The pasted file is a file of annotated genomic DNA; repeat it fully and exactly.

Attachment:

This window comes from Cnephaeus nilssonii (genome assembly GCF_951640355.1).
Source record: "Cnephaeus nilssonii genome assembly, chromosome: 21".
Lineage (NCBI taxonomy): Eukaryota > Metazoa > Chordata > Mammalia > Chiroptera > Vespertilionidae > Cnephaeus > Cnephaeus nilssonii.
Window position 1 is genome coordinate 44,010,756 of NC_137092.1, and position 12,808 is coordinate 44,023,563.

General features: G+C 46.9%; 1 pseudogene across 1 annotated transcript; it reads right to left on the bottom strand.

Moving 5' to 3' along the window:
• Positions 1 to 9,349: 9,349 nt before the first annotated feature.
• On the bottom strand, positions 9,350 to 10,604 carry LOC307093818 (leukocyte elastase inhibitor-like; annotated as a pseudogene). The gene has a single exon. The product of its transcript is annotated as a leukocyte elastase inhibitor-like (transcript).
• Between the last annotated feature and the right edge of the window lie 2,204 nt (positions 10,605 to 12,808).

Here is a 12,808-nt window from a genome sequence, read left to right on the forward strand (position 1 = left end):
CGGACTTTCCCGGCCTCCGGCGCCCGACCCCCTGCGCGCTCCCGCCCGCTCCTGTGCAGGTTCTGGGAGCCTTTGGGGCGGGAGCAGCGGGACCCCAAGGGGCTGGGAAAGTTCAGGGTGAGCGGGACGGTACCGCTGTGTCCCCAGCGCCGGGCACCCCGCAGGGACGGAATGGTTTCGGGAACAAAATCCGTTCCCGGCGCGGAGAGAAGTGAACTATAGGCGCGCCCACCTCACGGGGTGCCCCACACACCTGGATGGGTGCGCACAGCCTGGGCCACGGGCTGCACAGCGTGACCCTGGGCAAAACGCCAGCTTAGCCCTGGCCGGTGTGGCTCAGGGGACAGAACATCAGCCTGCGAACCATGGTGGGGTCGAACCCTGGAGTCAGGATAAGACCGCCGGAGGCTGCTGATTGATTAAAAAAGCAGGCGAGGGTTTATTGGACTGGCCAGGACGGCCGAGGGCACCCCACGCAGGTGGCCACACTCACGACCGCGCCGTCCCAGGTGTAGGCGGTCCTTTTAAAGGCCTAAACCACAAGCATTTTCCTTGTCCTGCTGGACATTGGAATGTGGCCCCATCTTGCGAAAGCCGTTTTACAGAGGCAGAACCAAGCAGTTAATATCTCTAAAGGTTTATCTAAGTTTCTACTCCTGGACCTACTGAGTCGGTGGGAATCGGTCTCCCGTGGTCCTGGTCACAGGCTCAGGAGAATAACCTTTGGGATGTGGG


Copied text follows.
This window comes from Cnephaeus nilssonii (genome assembly GCF_951640355.1).
Source record: "Cnephaeus nilssonii genome assembly, chromosome: 21".
Lineage (NCBI taxonomy): Eukaryota > Metazoa > Chordata > Mammalia > Chiroptera > Vespertilionidae > Cnephaeus > Cnephaeus nilssonii.
Window position 1 is genome coordinate 44,010,756 of NC_137092.1, and position 12,808 is coordinate 44,023,563.

General features: G+C 46.9%; 1 pseudogene across 1 annotated transcript; it reads right to left on the bottom strand.

Moving 5' to 3' along the window:
• Positions 1 to 9,349: 9,349 nt before the first annotated feature.
• On the bottom strand, positions 9,350 to 10,604 carry LOC307093818 (leukocyte elastase inhibitor-like; annotated as a pseudogene). The gene has a single exon. The product of its transcript is annotated as a leukocyte elastase inhibitor-like (transcript).
• Between the last annotated feature and the right edge of the window lie 2,204 nt (positions 10,605 to 12,808).

Here is a 12,808-nt window from a genome sequence, read left to right on the forward strand (position 1 = left end):
CGGACTTTCCCGGCCTCCGGCGCCCGACCCCCTGCGCGCTCCCGCCCGCTCCTGTGCAGGTTCTGGGAGCCTTTGGGGCGGGAGCAGCGGGACCCCAAGGGGCTGGGAAAGTTCAGGGTGAGCGGGACGGTACCGCTGTGTCCCCAGCGCCGGGCACCCCGCAGGGACGGAATGGTTTCGGGAACAAAATCCGTTCCCGGCGCGGAGAGAAGTGAACTATAGGCGCGCCCACCTCACGGGGTGCCCCACACACCTGGATGGGTGCGCACAGCCTGGGCCACGGGCTGCACAGCGTGACCCTGGGCAAAACGCCAGCTTAGCCCTGGCCGGTGTGGCTCAGGGGACAGAACATCAGCCTGCGAACCATGGTGGGGTCGAACCCTGGAGTCAGGATAAGACCGCCGGAGGCTGCTGATTGATTAAAAAAGCAGGCGAGGGTTTATTGGACTGGCCAGGACGGCCGAGGGCACCCCACGCAGGTGGCCACACTCACGACCGCGCCGTCCCAGGTGTAGGCGGTCCTTTTAAAGGCCTAAACCACAAGCATTTTCCTTGTCCTGCTGGACATTGGAATGTGGCCCCATCTTGCGAAAGCCGTTTTACAGAGGCAGAACCAAGCAGTTAATATCTCTAAAGGTTTATCTAAGTTTCTACTCCTGGACCTACTGAGTCGGTGGGAATCGGTCTCCCGTGGTCCTGGTCACAGGCTCAGGAGAATAACCTTTGGGATGTGGG